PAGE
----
The Raiders have had a pretty active offseason, as they brought in 14 new players, not including the ones they drafted. However, not all of the adds have been marquee names. The three biggest adds were former Dallas defensive end Greg Ellis, former Niner and recent Buccaneer Jeff Garcia, and former San Diego Charger fullback Lorenzo Neal. Both Ellis and Neal will be counted on to play big roles with the Raiders. Ellis will likely be on the field for all passing situations on defense to take advantage of his premiere pass-rushing skills, but also to ease his work load and keep him from being an every down player at age 34. The Raiders are hoping Lorenzo Neal will come in and provide some of the same type blocking that helped lead LaDanian Tomlinson to all those rushing and touchdown tittles. Last year, in his first full season without having Neal lead the way for him, LT rushed for a career low 1110 yards and had just 11 rushing TD's, his lowest total since his rookie season in 2001. Darren McFadden and Justin Fargas have to be licking their chops at a chance to run behind the big fellow. Not to mention, the improved running game should also help ease the load for JaMarcus Russel.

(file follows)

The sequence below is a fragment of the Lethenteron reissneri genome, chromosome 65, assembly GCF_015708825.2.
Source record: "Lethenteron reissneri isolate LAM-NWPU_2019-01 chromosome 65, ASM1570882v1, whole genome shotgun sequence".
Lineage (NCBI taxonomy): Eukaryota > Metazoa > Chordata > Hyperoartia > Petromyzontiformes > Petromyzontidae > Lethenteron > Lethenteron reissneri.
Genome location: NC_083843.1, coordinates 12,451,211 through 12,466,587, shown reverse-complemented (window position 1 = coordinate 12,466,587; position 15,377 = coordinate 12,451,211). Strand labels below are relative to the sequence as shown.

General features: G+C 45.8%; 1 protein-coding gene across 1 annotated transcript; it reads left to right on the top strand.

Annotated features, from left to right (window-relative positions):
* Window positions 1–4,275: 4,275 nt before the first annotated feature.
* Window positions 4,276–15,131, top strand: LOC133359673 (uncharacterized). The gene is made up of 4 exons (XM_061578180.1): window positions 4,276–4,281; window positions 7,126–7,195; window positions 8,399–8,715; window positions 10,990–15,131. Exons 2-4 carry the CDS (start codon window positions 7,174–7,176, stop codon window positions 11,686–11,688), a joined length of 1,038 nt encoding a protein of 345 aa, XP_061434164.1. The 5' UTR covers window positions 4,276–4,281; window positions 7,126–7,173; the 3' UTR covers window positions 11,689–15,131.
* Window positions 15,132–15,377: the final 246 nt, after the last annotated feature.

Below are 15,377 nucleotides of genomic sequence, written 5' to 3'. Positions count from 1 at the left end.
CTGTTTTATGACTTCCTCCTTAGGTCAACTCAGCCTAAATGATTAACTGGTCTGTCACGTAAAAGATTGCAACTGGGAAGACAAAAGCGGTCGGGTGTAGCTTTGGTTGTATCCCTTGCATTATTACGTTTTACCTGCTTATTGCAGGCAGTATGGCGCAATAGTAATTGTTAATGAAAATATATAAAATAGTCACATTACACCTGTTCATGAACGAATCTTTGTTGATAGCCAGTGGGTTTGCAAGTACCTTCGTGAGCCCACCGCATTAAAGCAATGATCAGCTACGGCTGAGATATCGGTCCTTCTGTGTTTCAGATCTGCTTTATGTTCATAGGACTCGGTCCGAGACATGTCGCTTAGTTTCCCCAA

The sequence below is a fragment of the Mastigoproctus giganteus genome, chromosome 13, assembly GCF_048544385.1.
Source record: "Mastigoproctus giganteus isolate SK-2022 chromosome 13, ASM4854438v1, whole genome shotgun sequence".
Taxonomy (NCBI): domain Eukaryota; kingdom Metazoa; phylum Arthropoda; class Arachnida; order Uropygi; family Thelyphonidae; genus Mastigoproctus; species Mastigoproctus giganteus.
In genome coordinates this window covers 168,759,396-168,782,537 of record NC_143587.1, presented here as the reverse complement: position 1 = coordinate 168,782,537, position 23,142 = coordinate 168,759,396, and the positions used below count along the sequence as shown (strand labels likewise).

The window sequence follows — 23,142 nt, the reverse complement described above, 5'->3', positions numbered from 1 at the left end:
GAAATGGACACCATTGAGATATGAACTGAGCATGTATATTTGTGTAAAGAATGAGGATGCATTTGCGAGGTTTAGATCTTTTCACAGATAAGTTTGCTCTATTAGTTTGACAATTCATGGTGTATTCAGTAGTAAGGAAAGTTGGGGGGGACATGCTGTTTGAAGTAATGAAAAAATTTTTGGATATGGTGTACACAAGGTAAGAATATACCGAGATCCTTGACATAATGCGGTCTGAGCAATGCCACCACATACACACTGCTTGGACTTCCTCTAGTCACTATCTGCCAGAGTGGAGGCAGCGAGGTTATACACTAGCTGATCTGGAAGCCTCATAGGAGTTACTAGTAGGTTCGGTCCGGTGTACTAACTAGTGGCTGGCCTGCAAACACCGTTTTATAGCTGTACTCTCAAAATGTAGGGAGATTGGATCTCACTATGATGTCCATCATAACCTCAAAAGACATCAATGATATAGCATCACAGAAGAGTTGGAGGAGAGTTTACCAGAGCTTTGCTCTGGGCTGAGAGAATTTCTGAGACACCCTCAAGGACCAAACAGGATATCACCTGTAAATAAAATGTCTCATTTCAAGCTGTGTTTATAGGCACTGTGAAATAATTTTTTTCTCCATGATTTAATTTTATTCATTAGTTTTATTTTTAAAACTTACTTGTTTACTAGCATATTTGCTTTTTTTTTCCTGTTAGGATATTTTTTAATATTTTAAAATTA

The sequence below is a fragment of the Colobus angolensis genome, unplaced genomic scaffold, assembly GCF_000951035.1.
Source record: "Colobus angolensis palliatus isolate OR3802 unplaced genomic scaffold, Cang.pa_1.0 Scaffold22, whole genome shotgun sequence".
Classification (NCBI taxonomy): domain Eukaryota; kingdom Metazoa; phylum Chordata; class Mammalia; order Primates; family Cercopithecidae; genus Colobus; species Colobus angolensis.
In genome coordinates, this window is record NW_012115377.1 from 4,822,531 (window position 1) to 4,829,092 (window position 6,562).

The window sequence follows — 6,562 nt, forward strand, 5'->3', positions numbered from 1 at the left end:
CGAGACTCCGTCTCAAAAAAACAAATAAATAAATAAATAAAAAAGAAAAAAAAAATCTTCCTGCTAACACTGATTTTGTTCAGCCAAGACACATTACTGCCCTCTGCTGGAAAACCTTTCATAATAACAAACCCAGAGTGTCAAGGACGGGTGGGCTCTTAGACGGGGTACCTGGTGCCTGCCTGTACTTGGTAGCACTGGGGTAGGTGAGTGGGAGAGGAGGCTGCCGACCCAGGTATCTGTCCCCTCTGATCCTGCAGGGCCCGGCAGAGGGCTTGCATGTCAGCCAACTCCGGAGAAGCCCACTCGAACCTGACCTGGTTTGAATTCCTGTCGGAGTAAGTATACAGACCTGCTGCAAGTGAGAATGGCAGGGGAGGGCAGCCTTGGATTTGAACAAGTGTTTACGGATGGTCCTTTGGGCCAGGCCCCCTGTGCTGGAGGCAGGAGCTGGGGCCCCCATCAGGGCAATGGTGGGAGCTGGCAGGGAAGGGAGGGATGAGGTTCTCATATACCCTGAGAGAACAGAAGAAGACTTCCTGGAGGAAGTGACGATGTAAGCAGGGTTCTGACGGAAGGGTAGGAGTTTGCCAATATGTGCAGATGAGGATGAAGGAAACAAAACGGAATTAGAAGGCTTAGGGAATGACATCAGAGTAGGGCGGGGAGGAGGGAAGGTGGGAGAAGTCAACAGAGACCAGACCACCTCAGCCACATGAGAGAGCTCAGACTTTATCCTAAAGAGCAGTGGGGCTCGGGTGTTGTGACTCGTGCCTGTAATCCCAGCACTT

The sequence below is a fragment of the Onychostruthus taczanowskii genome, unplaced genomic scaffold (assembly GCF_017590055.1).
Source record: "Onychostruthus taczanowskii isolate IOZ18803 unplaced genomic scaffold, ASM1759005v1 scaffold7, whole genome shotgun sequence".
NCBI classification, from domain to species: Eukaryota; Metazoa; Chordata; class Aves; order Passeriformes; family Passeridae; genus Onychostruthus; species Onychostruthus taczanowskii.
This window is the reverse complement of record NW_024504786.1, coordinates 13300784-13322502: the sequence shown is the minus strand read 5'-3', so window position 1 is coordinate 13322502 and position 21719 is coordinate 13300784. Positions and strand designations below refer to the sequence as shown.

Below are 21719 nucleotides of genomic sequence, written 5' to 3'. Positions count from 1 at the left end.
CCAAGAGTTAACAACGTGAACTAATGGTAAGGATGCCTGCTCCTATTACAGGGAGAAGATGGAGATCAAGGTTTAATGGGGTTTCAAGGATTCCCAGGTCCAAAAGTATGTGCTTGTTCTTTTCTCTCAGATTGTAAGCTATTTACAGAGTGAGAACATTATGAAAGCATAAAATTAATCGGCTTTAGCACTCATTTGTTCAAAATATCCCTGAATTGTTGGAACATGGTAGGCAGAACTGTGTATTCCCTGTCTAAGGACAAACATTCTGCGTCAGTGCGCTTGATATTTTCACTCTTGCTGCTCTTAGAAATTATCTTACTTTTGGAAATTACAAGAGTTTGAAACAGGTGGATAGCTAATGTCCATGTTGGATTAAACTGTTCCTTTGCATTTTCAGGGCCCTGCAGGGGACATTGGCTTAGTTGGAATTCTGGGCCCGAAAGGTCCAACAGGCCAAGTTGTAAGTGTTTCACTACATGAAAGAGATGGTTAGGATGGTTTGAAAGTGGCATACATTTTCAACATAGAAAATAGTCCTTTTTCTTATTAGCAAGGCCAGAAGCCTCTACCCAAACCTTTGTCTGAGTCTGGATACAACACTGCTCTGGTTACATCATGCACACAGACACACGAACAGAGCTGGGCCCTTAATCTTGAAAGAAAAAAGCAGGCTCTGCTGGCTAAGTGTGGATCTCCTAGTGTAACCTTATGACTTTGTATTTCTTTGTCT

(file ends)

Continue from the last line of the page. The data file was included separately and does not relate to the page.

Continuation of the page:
Another guy the Raiders are hoping will give Russel a ton of help is their top draftee Darrius Heyward-Bey. The speedster from Maryland wasn't the ideal choice at number 7, but he should end up being a pretty exciting player, in some facet. He'll likely be counted on as a slot, or third receiver to start his rookie year, but he could move up the charts quickly, as only Javon Walker and Chaz Shillins are above him on the depth chart. 2nd and 3rd round picks, Safety Michael Mitchell and linebacker Matt Shaughnessy, will also have significant roles on the defensive side of the football for the Silver and Black.

There weren't many players that left the Raiders this offseason. The biggest effect will likely come from the loss of defensive end Kalimba Edwards, who was amongst the team leaders in sacks a year ago. He failed a physical and was dismissed from the team. Ronald Curry, who played 75 games for the Raiders at wide receiver and had a few very solid seasons was also released from the team. The team also suffered a tragic loss this offseason in Marquis Copper, who lost his life with a few other football players in a boating accident back in the early spring.